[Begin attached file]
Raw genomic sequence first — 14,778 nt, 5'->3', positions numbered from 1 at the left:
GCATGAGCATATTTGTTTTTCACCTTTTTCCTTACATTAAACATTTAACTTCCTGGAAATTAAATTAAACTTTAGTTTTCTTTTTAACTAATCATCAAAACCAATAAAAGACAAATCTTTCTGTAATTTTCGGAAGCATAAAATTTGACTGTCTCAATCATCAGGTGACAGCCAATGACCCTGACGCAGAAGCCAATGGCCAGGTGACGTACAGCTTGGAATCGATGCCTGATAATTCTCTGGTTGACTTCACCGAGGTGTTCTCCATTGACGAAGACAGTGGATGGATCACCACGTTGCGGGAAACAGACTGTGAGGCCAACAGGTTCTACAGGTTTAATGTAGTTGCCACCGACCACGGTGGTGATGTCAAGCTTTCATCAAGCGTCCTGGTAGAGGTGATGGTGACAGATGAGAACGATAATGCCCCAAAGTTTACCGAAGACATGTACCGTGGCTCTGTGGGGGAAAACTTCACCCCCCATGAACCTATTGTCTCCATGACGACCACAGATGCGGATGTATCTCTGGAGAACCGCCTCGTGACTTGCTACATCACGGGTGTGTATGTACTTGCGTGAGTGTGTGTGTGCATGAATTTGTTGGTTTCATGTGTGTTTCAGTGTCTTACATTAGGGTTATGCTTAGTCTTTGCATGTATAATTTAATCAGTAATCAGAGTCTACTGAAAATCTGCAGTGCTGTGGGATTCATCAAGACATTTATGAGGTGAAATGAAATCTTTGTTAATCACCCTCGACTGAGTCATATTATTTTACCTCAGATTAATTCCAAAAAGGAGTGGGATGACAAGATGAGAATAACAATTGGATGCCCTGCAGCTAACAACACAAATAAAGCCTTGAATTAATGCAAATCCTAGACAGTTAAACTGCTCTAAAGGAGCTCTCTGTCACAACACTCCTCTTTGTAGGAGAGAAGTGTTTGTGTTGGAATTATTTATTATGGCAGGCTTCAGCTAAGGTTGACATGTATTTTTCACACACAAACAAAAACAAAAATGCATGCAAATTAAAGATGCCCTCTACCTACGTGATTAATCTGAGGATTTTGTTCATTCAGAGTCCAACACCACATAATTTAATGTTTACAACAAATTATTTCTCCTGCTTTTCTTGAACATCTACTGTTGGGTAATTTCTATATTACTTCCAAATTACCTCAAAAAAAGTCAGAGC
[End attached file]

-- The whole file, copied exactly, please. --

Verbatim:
Raw genomic sequence first — 14,778 nt, 5'->3', positions numbered from 1 at the left:
GCATGAGCATATTTGTTTTTCACCTTTTTCCTTACATTAAACATTTAACTTCCTGGAAATTAAATTAAACTTTAGTTTTCTTTTTAACTAATCATCAAAACCAATAAAAGACAAATCTTTCTGTAATTTTCGGAAGCATAAAATTTGACTGTCTCAATCATCAGGTGACAGCCAATGACCCTGACGCAGAAGCCAATGGCCAGGTGACGTACAGCTTGGAATCGATGCCTGATAATTCTCTGGTTGACTTCACCGAGGTGTTCTCCATTGACGAAGACAGTGGATGGATCACCACGTTGCGGGAAACAGACTGTGAGGCCAACAGGTTCTACAGGTTTAATGTAGTTGCCACCGACCACGGTGGTGATGTCAAGCTTTCATCAAGCGTCCTGGTAGAGGTGATGGTGACAGATGAGAACGATAATGCCCCAAAGTTTACCGAAGACATGTACCGTGGCTCTGTGGGGGAAAACTTCACCCCCCATGAACCTATTGTCTCCATGACGACCACAGATGCGGATGTATCTCTGGAGAACCGCCTCGTGACTTGCTACATCACGGGTGTGTATGTACTTGCGTGAGTGTGTGTGTGCATGAATTTGTTGGTTTCATGTGTGTTTCAGTGTCTTACATTAGGGTTATGCTTAGTCTTTGCATGTATAATTTAATCAGTAATCAGAGTCTACTGAAAATCTGCAGTGCTGTGGGATTCATCAAGACATTTATGAGGTGAAATGAAATCTTTGTTAATCACCCTCGACTGAGTCATATTATTTTACCTCAGATTAATTCCAAAAAGGAGTGGGATGACAAGATGAGAATAACAATTGGATGCCCTGCAGCTAACAACACAAATAAAGCCTTGAATTAATGCAAATCCTAGACAGTTAAACTGCTCTAAAGGAGCTCTCTGTCACAACACTCCTCTTTGTAGGAGAGAAGTGTTTGTGTTGGAATTATTTATTATGGCAGGCTTCAGCTAAGGTTGACATGTATTTTTCACACACAAACAAAAACAAAAATGCATGCAAATTAAAGATGCCCTCTACCTACGTGATTAATCTGAGGATTTTGTTCATTCAGAGTCCAACACCACATAATTTAATGTTTACAACAAATTATTTCTCCTGCTTTTCTTGAACATCTACTGTTGGGTAATTTCTATATTACTTCCAAATTACCTCAAAAAAAGTCAGAGC